No. It does not.

This fallacy is perpetuated by people who have suffered and somehow need to justify that suffering. The idea that human suffering tends to be purposeless is so unattractive that we have to invent reasons for it -- spiritual growth, character-building experience, trials of adulthood, punishment from god, temptations of the devil, whatever. In this short piece, I won't try to convince you that your suffering has NO value. My thesis is only that wisdom is not conferred by privation or suffering.

My father, a child of the depression, has often told me how he would awaken on winter mornings in the dog-trot cabin where he lived with his father and seven brothers and sisters. The bucket of water, fetched the evening before, sat frozen an inch deep in the corner of the room. A keg-sized iron stove, stoked before bedtime, now held only a few wilting coals buried deep in the potash, not enough to keep the room above freezing. He tells me how he would argue with his brothers over who would get out of bed and put more wood in the stove. He tells me how he could hold his hand up to the clapboard wall and feel the wind blowing through the cracks. He tells me how he would peek over the side of the bed and could see the ground through the vapor of his breath and the cracks in the floor.

I understand this is a typical story of rural depression-era suffering. Now, at the risk of offending people who are very fond of their own pain, let's examine the story.

Did these events, repeated winter after winter, make my dad wise? It certainly didn't make him wise enough to put a blanket on the floor. It didn't make him wise enough to gather some clay from the creek and sawdust or straw from the barn and make some chinking for the cracks in the wall. The principles of insulation were well-understood by 1930; and even if they were not, how wise do you have to be to want to plug the hole in your wall through which snow is blowing? Don't get me wrong, Dad. Glad you survived, but the fact that you put up with this foolishness for more than one winter (or more than one night) refutes the connection between suffering and wisdom.

Now what about privation? Does it sharpen our wits, make us lean and clever? Is necessity the mother of invention? That's just something we tell ourselves so that, once again, we can justify our suffering, and not have to stop. We seem to think of privation as one of our civilization's motivational techniques, and therefore a good thing. We embrace our poverty like we embrace our pain. We have convinced ourselves that it's good for us.

In 1930's rural Arkansas, shoes were precious as gold, expensive when they could be had at all. My mother grew up in Swifton, a town of about a thousand souls. The streets were not even named until after the second World War. Her dad held two jobs. He was the mayor and the school janitor, and even with two jobs, he couldn't keep shoes on the feet of his six children. My dad grew up on a farm near Cabot, not much larger than Swifton. He tells me that every year he got a pair of shoes in the fall and wore them until they wore out, hopefully after the last spring frost.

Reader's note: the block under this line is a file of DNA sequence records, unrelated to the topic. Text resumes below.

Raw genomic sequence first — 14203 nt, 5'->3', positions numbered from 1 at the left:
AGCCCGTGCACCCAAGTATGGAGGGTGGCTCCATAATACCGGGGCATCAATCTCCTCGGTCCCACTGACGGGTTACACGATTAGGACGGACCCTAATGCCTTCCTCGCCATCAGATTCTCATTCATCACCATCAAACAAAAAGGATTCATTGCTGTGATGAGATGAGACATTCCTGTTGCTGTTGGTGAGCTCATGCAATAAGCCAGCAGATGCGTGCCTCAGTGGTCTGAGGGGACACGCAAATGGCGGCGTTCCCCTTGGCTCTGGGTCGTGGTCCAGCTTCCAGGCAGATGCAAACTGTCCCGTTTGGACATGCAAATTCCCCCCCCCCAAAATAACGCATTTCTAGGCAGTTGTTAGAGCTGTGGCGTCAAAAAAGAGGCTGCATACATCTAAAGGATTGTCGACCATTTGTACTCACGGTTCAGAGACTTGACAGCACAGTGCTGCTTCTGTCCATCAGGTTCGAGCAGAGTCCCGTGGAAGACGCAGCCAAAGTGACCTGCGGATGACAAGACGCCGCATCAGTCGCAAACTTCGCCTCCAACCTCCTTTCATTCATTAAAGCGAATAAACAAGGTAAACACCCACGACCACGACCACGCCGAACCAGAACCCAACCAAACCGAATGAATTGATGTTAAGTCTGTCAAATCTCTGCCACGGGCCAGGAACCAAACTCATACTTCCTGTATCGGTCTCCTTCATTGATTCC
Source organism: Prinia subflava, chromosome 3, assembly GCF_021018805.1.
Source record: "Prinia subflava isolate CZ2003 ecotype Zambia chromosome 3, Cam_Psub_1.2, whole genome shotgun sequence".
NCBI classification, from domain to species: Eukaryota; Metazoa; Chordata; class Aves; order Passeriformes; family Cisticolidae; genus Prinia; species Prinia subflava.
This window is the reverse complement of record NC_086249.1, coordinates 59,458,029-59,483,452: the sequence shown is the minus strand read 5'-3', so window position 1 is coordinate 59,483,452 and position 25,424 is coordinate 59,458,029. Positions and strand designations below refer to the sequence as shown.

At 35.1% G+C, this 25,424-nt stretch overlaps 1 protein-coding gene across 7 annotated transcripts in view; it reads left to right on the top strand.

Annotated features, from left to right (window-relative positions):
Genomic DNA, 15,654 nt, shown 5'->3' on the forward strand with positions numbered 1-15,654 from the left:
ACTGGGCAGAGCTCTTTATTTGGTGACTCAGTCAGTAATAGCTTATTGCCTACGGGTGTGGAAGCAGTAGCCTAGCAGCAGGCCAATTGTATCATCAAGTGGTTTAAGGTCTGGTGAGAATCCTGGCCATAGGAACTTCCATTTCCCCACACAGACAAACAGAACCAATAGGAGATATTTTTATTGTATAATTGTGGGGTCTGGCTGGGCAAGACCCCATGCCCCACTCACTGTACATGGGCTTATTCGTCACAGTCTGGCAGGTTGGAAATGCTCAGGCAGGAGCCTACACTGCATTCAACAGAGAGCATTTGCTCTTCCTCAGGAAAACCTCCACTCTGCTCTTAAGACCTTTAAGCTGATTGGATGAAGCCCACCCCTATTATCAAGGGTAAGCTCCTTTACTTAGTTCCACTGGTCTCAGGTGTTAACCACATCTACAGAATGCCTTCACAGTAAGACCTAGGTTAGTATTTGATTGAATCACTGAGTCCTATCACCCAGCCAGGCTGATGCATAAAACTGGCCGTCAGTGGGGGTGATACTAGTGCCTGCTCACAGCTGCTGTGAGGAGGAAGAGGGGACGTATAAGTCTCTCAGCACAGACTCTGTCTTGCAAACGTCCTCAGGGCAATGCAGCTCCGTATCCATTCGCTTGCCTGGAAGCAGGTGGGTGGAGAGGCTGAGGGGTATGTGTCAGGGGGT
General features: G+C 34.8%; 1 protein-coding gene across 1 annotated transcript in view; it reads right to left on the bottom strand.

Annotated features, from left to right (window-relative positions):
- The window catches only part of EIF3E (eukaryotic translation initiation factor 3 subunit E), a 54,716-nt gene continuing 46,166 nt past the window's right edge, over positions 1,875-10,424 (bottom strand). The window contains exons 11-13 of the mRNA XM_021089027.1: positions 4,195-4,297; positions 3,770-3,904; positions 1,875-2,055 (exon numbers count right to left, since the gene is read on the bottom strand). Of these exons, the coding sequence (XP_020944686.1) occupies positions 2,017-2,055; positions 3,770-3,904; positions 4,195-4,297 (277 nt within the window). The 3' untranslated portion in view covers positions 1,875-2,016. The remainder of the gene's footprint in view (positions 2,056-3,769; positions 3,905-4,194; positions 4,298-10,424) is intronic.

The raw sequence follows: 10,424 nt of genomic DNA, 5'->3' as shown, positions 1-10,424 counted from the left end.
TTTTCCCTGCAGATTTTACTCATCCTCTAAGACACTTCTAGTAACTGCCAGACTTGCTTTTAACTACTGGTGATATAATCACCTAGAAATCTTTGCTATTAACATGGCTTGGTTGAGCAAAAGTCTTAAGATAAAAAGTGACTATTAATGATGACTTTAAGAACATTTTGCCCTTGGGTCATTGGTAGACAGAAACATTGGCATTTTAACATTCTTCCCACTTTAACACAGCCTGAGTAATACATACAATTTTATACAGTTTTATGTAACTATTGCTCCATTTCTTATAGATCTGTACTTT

I asked them if it ever occurred to anybody to learn how to make shoes. My dad trapped animals and tanned hides and was forever accumulating, in addition to copper and silver coins, the boyhood equivalent of wealth, pocketknives and marbles. Imagine in one day turning fifty cents worth of animal hides into a two dollar pair of shoes at a time when a grown man would pick cotton from dawn to dusk for less than a dollar. Even if you never sold a pair of shoes, you could save your family two man-month's a year of hard-labor wages by learning how to make shoes.

Did that occur to anybody? No. Privation had not sharpened their wits. They did some clever adapting in other arenas, to be sure; but they truly had a blind spot when it came to footwear, especially considering how highly it was valued. My mother argues that the possum and rabbit they could obtain might be good for moccasins, but not for work shoes. So they worked barefoot. Do I need to point out the flaw in this argument?

My dad's mother's maiden name is Ringold. A dutch name. With the abundance of wood available in Arkansas, and with some Dutch heritage evident, and with significant pressure to obtain shoes, if necessity really were the mother of invention, don't you think somebody on the Ringold side of the family would have come up with the idea of wooden shoes?

Recall now, we're not inventing the telephone. We're talking about basic needs of dry feet and a warm place to sleep and very simple solutions which somehow eluded people of better-than-average intelligence. There's only so much you can blame on the carpetbaggers. You slept in the cold with your wet feet as a result of not making shoes and not plugging the holes in your wall. How can you repeat the story as if it were some ennobling thing? To me it sounds as if your youth was an absurdist exercise in self-flagellation. Your insistence that "everybody back then lived that way" doesn't make me feel any better about my intellectual heritage.

Thirty years from now, somebody will look back at the ignorant barbarians in the last decade of the twentieth century and wonder at the self-inflicted foolishness we seemed unable to recognize and powerless to stop.

I wonder what examples he will write about. I'm going to guess he'll write about the war on drugs and our strange, convoluted methods of taxation.

RTJ -- 3/8/97

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